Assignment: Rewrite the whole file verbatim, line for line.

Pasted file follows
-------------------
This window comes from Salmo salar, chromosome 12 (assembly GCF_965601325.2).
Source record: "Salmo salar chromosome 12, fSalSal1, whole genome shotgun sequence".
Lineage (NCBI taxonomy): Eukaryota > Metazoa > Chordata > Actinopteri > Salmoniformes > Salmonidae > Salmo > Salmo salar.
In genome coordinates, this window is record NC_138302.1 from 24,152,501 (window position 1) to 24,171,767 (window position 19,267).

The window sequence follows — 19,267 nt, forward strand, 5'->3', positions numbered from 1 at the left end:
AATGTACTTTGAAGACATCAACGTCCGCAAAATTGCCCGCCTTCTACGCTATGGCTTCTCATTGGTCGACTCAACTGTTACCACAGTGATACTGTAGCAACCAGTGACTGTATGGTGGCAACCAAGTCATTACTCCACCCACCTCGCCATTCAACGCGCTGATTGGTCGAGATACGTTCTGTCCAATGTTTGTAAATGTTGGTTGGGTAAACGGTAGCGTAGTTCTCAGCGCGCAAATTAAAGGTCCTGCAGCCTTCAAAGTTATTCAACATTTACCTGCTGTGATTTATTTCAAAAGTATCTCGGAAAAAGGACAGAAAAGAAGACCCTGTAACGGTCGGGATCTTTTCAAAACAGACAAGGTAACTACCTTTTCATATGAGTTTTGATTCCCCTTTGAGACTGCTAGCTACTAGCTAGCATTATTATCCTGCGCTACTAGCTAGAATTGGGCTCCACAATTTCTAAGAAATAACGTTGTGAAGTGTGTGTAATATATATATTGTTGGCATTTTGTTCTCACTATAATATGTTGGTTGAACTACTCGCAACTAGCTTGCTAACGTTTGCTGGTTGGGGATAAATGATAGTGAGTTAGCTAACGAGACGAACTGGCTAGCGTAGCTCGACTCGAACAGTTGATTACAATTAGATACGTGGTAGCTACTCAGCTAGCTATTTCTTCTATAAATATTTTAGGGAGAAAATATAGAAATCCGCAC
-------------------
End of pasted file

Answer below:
This window comes from Salmo salar, chromosome 12 (assembly GCF_965601325.2).
Source record: "Salmo salar chromosome 12, fSalSal1, whole genome shotgun sequence".
Lineage (NCBI taxonomy): Eukaryota > Metazoa > Chordata > Actinopteri > Salmoniformes > Salmonidae > Salmo > Salmo salar.
In genome coordinates, this window is record NC_138302.1 from 24,152,501 (window position 1) to 24,171,767 (window position 19,267).

The window sequence follows — 19,267 nt, forward strand, 5'->3', positions numbered from 1 at the left end:
AATGTACTTTGAAGACATCAACGTCCGCAAAATTGCCCGCCTTCTACGCTATGGCTTCTCATTGGTCGACTCAACTGTTACCACAGTGATACTGTAGCAACCAGTGACTGTATGGTGGCAACCAAGTCATTACTCCACCCACCTCGCCATTCAACGCGCTGATTGGTCGAGATACGTTCTGTCCAATGTTTGTAAATGTTGGTTGGGTAAACGGTAGCGTAGTTCTCAGCGCGCAAATTAAAGGTCCTGCAGCCTTCAAAGTTATTCAACATTTACCTGCTGTGATTTATTTCAAAAGTATCTCGGAAAAAGGACAGAAAAGAAGACCCTGTAACGGTCGGGATCTTTTCAAAACAGACAAGGTAACTACCTTTTCATATGAGTTTTGATTCCCCTTTGAGACTGCTAGCTACTAGCTAGCATTATTATCCTGCGCTACTAGCTAGAATTGGGCTCCACAATTTCTAAGAAATAACGTTGTGAAGTGTGTGTAATATATATATTGTTGGCATTTTGTTCTCACTATAATATGTTGGTTGAACTACTCGCAACTAGCTTGCTAACGTTTGCTGGTTGGGGATAAATGATAGTGAGTTAGCTAACGAGACGAACTGGCTAGCGTAGCTCGACTCGAACAGTTGATTACAATTAGATACGTGGTAGCTACTCAGCTAGCTATTTCTTCTATAAATATTTTAGGGAGAAAATATAGAAATCCGCAC